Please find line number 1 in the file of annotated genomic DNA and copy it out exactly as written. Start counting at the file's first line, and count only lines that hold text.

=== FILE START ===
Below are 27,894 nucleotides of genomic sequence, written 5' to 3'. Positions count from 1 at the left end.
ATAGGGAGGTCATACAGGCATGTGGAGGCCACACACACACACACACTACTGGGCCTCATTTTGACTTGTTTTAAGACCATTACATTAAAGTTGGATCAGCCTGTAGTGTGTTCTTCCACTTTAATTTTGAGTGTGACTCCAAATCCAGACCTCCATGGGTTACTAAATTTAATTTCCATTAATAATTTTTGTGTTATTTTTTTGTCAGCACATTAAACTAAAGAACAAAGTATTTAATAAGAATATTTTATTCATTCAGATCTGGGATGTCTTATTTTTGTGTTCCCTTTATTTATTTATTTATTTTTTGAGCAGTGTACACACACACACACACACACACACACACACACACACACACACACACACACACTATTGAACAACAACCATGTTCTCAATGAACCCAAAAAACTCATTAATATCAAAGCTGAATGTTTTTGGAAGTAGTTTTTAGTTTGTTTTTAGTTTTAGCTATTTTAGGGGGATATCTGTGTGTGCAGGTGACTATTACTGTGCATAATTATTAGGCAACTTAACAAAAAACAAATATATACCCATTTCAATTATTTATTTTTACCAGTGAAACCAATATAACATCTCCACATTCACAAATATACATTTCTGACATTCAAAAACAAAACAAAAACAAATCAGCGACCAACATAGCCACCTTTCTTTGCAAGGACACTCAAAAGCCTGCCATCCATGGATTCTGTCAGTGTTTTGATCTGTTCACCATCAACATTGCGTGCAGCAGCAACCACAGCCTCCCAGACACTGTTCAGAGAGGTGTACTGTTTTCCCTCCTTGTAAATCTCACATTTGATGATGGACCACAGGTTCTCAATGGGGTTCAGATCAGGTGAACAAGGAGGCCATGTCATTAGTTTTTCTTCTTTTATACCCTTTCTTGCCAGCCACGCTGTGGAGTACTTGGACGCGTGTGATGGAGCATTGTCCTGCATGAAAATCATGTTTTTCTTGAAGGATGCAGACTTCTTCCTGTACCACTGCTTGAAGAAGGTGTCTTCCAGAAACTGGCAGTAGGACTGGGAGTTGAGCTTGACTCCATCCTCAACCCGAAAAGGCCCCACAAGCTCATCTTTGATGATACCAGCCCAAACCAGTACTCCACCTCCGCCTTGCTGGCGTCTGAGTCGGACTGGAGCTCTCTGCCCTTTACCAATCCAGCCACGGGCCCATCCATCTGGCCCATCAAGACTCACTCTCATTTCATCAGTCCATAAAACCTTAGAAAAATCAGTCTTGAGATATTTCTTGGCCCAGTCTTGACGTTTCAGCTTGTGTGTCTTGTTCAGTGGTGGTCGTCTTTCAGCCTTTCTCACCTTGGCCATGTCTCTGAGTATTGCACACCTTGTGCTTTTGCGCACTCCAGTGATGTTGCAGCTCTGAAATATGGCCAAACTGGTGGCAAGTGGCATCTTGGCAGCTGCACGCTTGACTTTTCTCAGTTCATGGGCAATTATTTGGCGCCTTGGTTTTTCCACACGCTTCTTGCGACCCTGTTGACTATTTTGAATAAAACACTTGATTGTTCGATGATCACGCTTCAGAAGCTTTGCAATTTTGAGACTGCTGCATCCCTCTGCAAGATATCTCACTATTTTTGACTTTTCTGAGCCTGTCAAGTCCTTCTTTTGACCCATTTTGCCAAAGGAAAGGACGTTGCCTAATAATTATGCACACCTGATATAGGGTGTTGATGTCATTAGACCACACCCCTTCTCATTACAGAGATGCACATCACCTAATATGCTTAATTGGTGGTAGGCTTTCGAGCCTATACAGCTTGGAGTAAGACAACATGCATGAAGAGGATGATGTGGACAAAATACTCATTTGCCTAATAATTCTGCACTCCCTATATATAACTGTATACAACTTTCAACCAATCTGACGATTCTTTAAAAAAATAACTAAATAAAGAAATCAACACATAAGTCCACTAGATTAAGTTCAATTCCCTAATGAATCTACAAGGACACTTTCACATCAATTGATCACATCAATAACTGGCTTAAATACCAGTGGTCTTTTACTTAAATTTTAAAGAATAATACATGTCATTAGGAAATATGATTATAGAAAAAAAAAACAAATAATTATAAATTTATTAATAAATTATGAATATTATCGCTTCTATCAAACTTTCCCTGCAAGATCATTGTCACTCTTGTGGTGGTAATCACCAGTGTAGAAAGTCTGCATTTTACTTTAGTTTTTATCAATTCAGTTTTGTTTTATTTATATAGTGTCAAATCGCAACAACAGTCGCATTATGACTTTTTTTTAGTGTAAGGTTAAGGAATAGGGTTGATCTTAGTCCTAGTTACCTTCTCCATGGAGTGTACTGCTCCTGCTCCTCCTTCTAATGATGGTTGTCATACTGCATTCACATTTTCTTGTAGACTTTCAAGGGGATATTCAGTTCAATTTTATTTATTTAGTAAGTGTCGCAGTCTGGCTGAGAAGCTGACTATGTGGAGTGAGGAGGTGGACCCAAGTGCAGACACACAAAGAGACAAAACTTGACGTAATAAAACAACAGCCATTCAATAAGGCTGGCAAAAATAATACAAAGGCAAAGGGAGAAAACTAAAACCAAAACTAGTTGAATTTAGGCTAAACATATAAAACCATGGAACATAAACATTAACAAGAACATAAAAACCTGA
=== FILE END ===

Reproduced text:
Below are 27,894 nucleotides of genomic sequence, written 5' to 3'. Positions count from 1 at the left end.